Sanitation in the Grooming Salon
Recent events in Michigan are highlighting the risk of disease transmission in dogs. Dozens of dogs have suddenly fell ill and many have died, prompting veterinarians and dog owners alike to take caution with animals. State veterinarians have now identified that these dogs in Michigan have been contracting parvovirus, a fairly common canine disease that is usually considered to be most dangerous to young puppies. In truth, any dog can get parvo, become ill and possibly die of the disease. We most commonly worry about young puppies who have not been vaccinated against this virus yet. Older dogs typically have been vaccinated for parvo when they were puppies, and gotten boosters routinely. These vaccinated dogs have greater immunity, and are therefore less likely to become sick, or their illness isn’t as severe.
Regardless of the vaccination status of pets, it is the duty of every pet professional to be aware of health risks to the pets they care for, and to take steps to reduce or eliminate transmission of disease and parasites in their establishments.
Pet groomers should establish and follow strict health and safety protocols. The following is a list of essential procedures meant to keep the animals in our care safe. If you are a pet groomer you owe it to your clients, their pets, and your community at large to do these things. If you are a pet owner, I encourage you to speak with your groomer about their health and safety protocols.
All pets should be screened by staff when first entering the salon. Animals that seem ill or whose owners report symptoms of illness should be rescheduled and sent home until they are feeling better.
Any pet showing signs of illness while in the salon should be sent home. Symptoms such as diarrhea, vomiting, nasal discharge, eye discharge, coughing, sneezing, lethargy, fever, skin rashes or lesions, and parasites should be noted in the pet’s files and reported to their owner.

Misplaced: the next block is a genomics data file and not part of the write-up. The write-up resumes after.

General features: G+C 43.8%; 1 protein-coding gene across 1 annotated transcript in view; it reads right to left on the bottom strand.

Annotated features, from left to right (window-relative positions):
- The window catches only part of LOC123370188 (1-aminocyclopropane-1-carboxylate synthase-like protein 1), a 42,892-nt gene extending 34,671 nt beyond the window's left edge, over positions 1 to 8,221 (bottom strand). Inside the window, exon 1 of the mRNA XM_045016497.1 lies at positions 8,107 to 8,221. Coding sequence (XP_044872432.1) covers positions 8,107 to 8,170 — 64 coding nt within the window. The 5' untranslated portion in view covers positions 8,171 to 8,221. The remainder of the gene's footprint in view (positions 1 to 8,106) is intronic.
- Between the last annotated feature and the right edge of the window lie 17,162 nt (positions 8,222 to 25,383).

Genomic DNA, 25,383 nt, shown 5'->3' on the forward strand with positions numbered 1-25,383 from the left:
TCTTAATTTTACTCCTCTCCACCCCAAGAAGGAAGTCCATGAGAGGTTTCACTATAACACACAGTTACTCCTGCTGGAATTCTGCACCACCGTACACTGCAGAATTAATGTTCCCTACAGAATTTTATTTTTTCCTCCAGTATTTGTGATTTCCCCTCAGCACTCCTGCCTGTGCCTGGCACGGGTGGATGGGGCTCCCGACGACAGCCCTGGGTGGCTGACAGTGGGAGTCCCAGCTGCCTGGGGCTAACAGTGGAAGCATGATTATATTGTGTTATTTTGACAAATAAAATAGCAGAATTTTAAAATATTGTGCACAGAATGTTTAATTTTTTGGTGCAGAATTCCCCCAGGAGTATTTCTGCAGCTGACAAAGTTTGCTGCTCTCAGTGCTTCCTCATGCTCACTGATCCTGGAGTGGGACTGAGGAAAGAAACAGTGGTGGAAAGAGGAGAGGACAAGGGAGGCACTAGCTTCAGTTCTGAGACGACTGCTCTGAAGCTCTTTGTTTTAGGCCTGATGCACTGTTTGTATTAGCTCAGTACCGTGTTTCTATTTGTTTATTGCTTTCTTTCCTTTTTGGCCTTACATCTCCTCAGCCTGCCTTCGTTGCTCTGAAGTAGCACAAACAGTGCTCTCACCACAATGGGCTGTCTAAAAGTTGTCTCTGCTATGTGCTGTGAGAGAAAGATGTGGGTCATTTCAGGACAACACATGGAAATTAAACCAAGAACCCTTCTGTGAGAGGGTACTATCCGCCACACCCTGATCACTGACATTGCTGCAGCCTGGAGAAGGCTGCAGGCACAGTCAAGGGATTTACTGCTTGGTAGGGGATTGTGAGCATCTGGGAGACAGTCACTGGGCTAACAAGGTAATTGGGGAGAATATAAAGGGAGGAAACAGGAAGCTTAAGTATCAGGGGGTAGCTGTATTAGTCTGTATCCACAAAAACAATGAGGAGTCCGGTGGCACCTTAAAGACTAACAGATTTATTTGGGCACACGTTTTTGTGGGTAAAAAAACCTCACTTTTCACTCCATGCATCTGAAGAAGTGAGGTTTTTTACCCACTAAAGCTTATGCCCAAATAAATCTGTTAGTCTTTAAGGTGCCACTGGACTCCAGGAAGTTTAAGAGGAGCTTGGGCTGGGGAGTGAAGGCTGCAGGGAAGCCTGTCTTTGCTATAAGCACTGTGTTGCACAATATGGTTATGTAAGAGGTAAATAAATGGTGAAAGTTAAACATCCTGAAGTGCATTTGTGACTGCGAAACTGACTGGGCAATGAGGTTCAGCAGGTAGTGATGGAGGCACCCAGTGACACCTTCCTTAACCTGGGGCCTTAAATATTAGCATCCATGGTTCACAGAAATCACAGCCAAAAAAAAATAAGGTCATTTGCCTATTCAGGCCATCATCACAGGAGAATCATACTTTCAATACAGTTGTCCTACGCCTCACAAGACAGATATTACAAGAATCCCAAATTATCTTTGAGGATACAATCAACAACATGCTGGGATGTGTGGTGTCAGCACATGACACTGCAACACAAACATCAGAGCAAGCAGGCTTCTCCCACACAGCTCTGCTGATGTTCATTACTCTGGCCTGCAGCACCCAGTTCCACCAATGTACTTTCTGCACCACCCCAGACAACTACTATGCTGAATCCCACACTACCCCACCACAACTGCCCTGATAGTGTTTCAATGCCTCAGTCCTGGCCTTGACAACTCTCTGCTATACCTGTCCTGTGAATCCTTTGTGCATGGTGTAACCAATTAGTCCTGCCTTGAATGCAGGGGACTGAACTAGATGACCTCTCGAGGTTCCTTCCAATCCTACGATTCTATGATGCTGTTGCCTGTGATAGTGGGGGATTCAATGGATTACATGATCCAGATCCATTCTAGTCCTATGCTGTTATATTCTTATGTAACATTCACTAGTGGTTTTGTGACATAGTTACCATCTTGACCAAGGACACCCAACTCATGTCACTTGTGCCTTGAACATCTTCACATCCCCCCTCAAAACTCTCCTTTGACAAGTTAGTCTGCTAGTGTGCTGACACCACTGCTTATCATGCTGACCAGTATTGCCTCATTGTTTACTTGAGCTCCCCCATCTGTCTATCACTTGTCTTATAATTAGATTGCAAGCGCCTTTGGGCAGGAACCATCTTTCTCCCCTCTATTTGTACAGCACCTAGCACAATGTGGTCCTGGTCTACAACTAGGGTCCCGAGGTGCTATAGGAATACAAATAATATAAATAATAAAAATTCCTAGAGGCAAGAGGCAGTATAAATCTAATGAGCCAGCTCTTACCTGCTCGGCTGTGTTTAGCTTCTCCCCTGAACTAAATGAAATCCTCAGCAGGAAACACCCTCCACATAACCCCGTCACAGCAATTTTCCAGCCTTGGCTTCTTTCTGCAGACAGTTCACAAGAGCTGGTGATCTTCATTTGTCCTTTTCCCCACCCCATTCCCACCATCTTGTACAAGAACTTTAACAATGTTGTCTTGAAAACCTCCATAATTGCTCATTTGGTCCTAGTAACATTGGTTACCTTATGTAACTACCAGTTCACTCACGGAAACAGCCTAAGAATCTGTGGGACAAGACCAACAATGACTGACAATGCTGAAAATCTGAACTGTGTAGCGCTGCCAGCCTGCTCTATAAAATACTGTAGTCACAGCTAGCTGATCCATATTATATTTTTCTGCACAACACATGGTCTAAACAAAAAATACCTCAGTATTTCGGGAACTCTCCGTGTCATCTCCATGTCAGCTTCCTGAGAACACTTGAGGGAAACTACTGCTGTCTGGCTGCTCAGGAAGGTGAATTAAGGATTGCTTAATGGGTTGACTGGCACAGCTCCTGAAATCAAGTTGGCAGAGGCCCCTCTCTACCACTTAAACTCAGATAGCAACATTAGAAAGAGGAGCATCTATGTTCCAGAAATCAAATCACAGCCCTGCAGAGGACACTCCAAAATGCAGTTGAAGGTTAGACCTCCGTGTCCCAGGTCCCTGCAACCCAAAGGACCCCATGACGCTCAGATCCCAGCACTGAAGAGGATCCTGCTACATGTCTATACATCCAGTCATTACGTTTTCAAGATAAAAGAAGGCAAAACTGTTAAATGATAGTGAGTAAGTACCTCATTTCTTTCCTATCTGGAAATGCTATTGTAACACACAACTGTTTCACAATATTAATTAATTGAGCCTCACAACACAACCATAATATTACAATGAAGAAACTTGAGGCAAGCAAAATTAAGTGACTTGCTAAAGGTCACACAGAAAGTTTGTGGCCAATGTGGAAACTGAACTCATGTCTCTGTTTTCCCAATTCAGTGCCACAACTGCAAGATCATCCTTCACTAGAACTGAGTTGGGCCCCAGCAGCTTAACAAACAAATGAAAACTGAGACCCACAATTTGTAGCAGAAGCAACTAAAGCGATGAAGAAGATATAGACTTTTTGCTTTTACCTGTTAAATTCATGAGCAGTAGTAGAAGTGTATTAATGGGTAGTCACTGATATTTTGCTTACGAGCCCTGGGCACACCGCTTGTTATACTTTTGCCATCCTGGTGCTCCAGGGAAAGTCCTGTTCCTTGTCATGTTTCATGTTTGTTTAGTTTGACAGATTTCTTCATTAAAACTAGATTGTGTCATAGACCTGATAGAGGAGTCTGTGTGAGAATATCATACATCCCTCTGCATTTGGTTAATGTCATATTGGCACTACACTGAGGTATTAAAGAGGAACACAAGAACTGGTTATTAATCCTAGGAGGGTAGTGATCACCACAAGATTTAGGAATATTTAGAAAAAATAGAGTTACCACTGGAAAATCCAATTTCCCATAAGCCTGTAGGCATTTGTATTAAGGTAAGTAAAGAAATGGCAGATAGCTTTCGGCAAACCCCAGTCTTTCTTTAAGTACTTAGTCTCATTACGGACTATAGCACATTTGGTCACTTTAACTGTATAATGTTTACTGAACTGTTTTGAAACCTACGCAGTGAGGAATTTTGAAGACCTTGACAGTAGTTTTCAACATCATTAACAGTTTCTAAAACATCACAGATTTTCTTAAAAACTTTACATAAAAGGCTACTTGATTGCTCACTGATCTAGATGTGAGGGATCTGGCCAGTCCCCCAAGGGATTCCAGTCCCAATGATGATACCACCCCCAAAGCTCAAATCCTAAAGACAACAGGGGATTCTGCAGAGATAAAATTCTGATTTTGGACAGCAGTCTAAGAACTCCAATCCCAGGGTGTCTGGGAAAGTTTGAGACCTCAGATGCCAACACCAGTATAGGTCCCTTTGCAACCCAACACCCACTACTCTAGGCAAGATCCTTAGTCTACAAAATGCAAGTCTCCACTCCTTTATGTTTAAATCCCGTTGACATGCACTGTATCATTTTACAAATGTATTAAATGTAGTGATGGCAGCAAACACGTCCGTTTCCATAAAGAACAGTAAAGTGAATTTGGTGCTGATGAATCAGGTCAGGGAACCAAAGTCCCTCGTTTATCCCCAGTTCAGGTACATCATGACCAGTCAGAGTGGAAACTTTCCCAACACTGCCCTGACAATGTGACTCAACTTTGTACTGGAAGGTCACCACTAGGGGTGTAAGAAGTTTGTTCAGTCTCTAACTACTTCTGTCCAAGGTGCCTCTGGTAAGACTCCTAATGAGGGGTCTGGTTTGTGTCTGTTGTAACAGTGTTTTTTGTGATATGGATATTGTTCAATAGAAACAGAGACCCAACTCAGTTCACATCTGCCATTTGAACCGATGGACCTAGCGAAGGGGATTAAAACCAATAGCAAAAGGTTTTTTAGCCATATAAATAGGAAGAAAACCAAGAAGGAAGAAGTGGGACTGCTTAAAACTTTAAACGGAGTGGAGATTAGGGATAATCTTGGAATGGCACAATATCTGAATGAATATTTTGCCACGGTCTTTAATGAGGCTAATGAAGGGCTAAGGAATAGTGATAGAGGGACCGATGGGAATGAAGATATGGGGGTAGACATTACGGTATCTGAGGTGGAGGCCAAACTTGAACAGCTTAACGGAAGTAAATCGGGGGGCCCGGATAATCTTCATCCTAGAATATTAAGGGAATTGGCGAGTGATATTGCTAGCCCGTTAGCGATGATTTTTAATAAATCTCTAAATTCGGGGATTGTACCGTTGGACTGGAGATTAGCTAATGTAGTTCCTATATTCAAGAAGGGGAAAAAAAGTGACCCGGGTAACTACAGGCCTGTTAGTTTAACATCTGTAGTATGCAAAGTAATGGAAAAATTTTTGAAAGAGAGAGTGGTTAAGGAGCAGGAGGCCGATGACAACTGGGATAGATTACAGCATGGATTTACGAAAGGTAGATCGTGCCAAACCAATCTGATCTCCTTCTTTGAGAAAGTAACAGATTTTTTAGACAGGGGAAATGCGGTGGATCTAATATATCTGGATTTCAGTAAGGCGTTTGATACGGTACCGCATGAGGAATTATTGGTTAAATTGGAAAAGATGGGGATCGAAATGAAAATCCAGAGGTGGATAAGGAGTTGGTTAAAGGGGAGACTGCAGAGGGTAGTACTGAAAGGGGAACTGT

The salon should ask for proof of and keep records of vaccinations for its animal clients. Pets in most states are required to have up to date rabies vaccination at the least, and may require more. Pet owners should speak with their veterinarian about proper vaccines for their pets.
Grooming tools, equipment, and fixtures like bath tubs and tables should be cleaned AND disinfected between pets.
Disinfectants used in the grooming salon should be labeled effective against common pet diseases such as bordetella, coronavirus, distemper, influenza, parvovirus, rabies, staphylococcus, etc.
Follow all manufacturers recommendations and directions.
Animals should not be allowed to share items such as towels, bedding, bowls, or toys. All items should be cleaned between pets.
Any “pet mess” of urine, feces, vomit, blood, vaginal or seminal discharge, etc should be cleaned and the area disinfected immediately. If the salon offers a “potty area” for its customers’ pets, this area should be cleaned of any solid waste regularly. If “pooper scoopers”, rakes or shovels are provided for clean up, these items should be regularly cleaned and disinfected as well.
We cannot guarantee that pets will not pick up germs when they are out in public, especially in areas that are frequented by other pets. The grooming salon is one of those frequented places. But groomers and other pet professionals can reduce the risk to their clients and their own animals by forming and following very simple cleaning and disinfecting procedures.
Robin Pitoscia is the owner of Diva Dog Grooming LLC, located in Duluth, MN. She has been a professional dog groomer for 15 years, working in a number of grooming salons across the Midwest. In addition to grooming dogs, she also breeds and exhibits Chinese Cresteds in a variety of AKC dog shows and sports. She is a strong advocate for building respectful relationships between humans and dogs through positive reinforcement and an understanding of canine cognition and behavior.